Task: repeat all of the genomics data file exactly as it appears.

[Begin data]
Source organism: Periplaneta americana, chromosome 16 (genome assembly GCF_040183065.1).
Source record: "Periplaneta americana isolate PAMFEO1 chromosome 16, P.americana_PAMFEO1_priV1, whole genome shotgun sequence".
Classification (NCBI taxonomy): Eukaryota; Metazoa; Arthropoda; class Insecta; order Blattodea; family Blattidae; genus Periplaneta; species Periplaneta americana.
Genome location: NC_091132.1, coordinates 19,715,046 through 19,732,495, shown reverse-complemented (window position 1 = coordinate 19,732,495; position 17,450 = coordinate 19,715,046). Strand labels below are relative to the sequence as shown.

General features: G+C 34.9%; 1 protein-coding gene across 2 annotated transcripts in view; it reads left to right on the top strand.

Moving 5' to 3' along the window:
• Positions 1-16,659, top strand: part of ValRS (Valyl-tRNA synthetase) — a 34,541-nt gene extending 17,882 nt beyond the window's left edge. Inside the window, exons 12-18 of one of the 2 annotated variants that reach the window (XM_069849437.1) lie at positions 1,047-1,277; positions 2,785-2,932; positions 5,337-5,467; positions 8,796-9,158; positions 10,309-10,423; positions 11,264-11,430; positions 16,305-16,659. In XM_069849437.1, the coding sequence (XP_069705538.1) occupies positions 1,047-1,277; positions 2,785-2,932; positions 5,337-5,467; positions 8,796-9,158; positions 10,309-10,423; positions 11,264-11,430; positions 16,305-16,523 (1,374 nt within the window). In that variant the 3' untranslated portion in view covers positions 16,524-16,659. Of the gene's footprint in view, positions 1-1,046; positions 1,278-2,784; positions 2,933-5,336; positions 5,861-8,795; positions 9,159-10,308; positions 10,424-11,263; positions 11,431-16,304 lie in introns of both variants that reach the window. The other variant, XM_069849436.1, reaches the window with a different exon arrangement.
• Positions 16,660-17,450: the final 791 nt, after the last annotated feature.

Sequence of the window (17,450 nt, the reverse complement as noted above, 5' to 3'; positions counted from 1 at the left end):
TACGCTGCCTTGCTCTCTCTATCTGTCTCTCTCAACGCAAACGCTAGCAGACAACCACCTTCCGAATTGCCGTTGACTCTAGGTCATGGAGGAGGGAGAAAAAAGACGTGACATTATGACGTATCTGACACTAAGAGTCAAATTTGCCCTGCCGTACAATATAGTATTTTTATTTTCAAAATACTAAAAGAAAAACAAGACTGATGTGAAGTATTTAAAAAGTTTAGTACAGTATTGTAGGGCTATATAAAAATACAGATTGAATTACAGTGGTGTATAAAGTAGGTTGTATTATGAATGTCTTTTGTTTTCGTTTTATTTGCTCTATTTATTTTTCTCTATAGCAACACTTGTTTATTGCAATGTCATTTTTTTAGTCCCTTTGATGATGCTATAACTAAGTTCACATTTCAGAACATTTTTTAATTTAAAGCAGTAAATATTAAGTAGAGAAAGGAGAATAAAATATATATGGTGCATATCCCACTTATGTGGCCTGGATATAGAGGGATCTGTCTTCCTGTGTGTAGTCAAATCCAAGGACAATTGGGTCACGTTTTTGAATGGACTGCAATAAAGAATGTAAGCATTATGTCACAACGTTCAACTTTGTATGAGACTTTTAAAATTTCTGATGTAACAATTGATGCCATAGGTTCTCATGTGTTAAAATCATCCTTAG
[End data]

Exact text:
Source organism: Periplaneta americana, chromosome 16 (genome assembly GCF_040183065.1).
Source record: "Periplaneta americana isolate PAMFEO1 chromosome 16, P.americana_PAMFEO1_priV1, whole genome shotgun sequence".
Classification (NCBI taxonomy): Eukaryota; Metazoa; Arthropoda; class Insecta; order Blattodea; family Blattidae; genus Periplaneta; species Periplaneta americana.
Genome location: NC_091132.1, coordinates 19,715,046 through 19,732,495, shown reverse-complemented (window position 1 = coordinate 19,732,495; position 17,450 = coordinate 19,715,046). Strand labels below are relative to the sequence as shown.

General features: G+C 34.9%; 1 protein-coding gene across 2 annotated transcripts in view; it reads left to right on the top strand.

Moving 5' to 3' along the window:
• Positions 1-16,659, top strand: part of ValRS (Valyl-tRNA synthetase) — a 34,541-nt gene extending 17,882 nt beyond the window's left edge. Inside the window, exons 12-18 of one of the 2 annotated variants that reach the window (XM_069849437.1) lie at positions 1,047-1,277; positions 2,785-2,932; positions 5,337-5,467; positions 8,796-9,158; positions 10,309-10,423; positions 11,264-11,430; positions 16,305-16,659. In XM_069849437.1, the coding sequence (XP_069705538.1) occupies positions 1,047-1,277; positions 2,785-2,932; positions 5,337-5,467; positions 8,796-9,158; positions 10,309-10,423; positions 11,264-11,430; positions 16,305-16,523 (1,374 nt within the window). In that variant the 3' untranslated portion in view covers positions 16,524-16,659. Of the gene's footprint in view, positions 1-1,046; positions 1,278-2,784; positions 2,933-5,336; positions 5,861-8,795; positions 9,159-10,308; positions 10,424-11,263; positions 11,431-16,304 lie in introns of both variants that reach the window. The other variant, XM_069849436.1, reaches the window with a different exon arrangement.
• Positions 16,660-17,450: the final 791 nt, after the last annotated feature.

Sequence of the window (17,450 nt, the reverse complement as noted above, 5' to 3'; positions counted from 1 at the left end):
TACGCTGCCTTGCTCTCTCTATCTGTCTCTCTCAACGCAAACGCTAGCAGACAACCACCTTCCGAATTGCCGTTGACTCTAGGTCATGGAGGAGGGAGAAAAAAGACGTGACATTATGACGTATCTGACACTAAGAGTCAAATTTGCCCTGCCGTACAATATAGTATTTTTATTTTCAAAATACTAAAAGAAAAACAAGACTGATGTGAAGTATTTAAAAAGTTTAGTACAGTATTGTAGGGCTATATAAAAATACAGATTGAATTACAGTGGTGTATAAAGTAGGTTGTATTATGAATGTCTTTTGTTTTCGTTTTATTTGCTCTATTTATTTTTCTCTATAGCAACACTTGTTTATTGCAATGTCATTTTTTTAGTCCCTTTGATGATGCTATAACTAAGTTCACATTTCAGAACATTTTTTAATTTAAAGCAGTAAATATTAAGTAGAGAAAGGAGAATAAAATATATATGGTGCATATCCCACTTATGTGGCCTGGATATAGAGGGATCTGTCTTCCTGTGTGTAGTCAAATCCAAGGACAATTGGGTCACGTTTTTGAATGGACTGCAATAAAGAATGTAAGCATTATGTCACAACGTTCAACTTTGTATGAGACTTTTAAAATTTCTGATGTAACAATTGATGCCATAGGTTCTCATGTGTTAAAATCATCCTTAG